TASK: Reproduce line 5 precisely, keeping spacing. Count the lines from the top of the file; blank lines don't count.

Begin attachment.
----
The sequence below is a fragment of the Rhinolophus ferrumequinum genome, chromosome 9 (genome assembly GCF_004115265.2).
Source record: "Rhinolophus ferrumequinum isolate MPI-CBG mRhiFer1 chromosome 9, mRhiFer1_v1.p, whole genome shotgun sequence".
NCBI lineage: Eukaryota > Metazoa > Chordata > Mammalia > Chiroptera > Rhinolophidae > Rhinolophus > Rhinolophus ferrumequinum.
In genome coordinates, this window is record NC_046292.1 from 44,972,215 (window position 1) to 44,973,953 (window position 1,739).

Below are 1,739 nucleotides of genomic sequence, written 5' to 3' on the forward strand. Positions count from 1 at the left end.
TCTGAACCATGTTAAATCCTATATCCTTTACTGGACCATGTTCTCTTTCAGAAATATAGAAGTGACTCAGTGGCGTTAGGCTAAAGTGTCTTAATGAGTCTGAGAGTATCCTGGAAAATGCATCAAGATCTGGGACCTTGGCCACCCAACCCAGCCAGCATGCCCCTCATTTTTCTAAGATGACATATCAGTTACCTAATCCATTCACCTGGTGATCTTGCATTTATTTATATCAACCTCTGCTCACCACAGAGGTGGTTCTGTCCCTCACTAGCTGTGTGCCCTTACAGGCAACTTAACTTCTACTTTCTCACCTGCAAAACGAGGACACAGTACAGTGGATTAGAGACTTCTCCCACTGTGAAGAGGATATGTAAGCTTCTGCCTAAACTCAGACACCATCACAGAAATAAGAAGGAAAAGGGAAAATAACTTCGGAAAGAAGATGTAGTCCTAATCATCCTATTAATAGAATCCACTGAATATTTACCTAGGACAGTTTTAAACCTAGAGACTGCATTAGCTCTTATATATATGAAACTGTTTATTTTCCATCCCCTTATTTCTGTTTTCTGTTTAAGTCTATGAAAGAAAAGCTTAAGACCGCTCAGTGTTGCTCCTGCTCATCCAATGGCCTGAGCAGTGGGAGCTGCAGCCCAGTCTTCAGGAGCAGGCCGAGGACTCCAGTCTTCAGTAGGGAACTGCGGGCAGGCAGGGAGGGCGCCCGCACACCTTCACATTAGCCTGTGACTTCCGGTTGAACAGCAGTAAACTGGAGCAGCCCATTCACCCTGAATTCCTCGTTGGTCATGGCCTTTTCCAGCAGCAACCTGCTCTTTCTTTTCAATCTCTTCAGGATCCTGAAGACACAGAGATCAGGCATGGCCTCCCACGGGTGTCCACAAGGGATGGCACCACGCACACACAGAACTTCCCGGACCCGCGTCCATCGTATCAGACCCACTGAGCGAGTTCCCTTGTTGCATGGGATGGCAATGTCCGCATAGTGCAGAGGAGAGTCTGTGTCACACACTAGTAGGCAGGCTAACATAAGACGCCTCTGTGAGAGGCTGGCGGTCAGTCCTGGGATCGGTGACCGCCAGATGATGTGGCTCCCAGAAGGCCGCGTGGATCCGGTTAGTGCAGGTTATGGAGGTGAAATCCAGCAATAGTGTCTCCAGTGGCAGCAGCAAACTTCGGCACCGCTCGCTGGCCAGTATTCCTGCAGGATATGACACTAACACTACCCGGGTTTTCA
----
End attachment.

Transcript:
Below are 1,739 nucleotides of genomic sequence, written 5' to 3' on the forward strand. Positions count from 1 at the left end.